Sunday, 24 February 2019

The PDA Paradox: Highs and Lows of Pathological Demand Avoidance

There's a new PDA book out right now, called The PDA Paradox. Written by Harry Thompson, a young adult diagnosed with Pathological Demand Avoidance in his teenage years, this is a book which I totally recommend for any parent of a child with PDA, and any others trying to understand this profile of autism. 
The PDA Paradox book cover
I bought my copy yesterday and read half of it last night until my eyes wouldn't stay open any longer and the other half this morning. It's unlike me to be able to devour a book as I rarely set time aside for reading, but this book was un-put-downable! 
It is a fascinating run through of Harry's life, covering (as he puts it himself) 'the highs and lows' of his life 'on a little-known part of the autism spectrum'. He writes about early years and school years, and on through work experiences, with many explanations of thoughts and feelings from a PDA perspective backing up all his actions over the years.

Harry's use of language is gorgeous; articulate and flowing, witty and intelligent. The book is entertaining and having read it once, I know I will read it again, something which I rarely do with books. The book has been published by the very well respected Jessica Kingsley Publishers and can be ordered via them or all good bookstores!

Even though Harry's experiences are of course different to Sasha's in many ways, there were still so many parts of the book where I could imagine that Sasha feels exactly how Harry has described it. One example I can give is the part where he describes the need to see that his mum had arrived safely at school to collect him every day. He writes 'I would not be able to stop looking at the clock the entire lesson until it struck three.... My heart would be racing away, and I felt as if I had to go out and check to see if my mother was there just in case something might've happened to her'.

This extreme emotion and overwhelming need is something I see in Sasha in various situations. In another section, Harry writes about a time when he decided to try to conform; this is an example of his wonderfully honest and emotive writing style: 'I'd sit in class and try my hardest to pay attention and follow what the teacher was saying. So...damn...hard. I would exhaust myself just by trying. The room would be abuzz with seductive and annoying noises; flies, heaters, chairs and desks creaking. My heart thudding away in my chest would feel like it was a man buried alive in a coffin trying to scratch his way to freedom.' 
Stephs Two Girls, Isaac Russell, Harry Thompson, PDA Parenting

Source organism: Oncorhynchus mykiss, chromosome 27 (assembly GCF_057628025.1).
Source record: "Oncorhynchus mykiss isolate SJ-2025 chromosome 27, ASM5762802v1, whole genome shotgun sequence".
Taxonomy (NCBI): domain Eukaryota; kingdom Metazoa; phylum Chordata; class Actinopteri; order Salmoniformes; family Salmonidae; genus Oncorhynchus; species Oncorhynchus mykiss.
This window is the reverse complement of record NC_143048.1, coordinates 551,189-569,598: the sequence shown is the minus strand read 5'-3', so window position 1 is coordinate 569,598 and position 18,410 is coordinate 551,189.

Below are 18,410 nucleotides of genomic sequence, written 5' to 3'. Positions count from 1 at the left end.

I was delighted when Harry invited me and Danielle from PDA Parenting along to his book launch event, to share our experiences of being a parent to a child with PDA. Isaac Russell, another young adult diagnosed with PDA was also invited, and his brilliant, insightful video was shown. 
Around sixty people gave up a Saturday morning to come and hear us all speak and I'm hoping they all gained as much from the experience as I did. Both Isaac and Harry answered questions from the event attendees, which is a nerve-wracking experience for many people, but they handled it all so well. I learnt even more from their answers and would urge anyone to attend any event where they might be. Hearing Harry's talk describing Pathological Demand Avoidance was a privilege, a real insight into the mind of a person with PDA. Other insightful videos can be found on Harry's YouTube channel.

Tears sprang to my eyes as I recognised emotions which I'm sure Sasha feels. I hope that when she's older, she would be able to be in touch with other adults like this and gain some comfort from not feeling so alone, feeling like she is the only one who is different. Of course I would never suggest that to her directly, as I suspect that would be counter-productive for someone with PDA.... just as Harry has done for himself so brilliantly, I hope she will find her own amazing path in life. 

Steph and Sasha

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To find out more about our experiences, please check out our 'About Us' page. If you are looking for more information on Pathological Demand Avoidance, the posts below may help.

Books about the Pathological Demand Avoidance (PDA) profile of autism

What is PDA (Pathological Demand Avoidance)?

Ten things you need to know about Pathological Demand Avoidance

Does my child have Pathological Demand Avoidance?

The difference between PDA and ODD

Strategies for PDA (Pathological Demand Avoidance)

Pathological Demand Avoidance: Strategies for Schools

Challenging Behaviour and PDA

Is Pathological Demand Avoidance real?

Autism with demand avoidance or Pathological Demand Avoidance?

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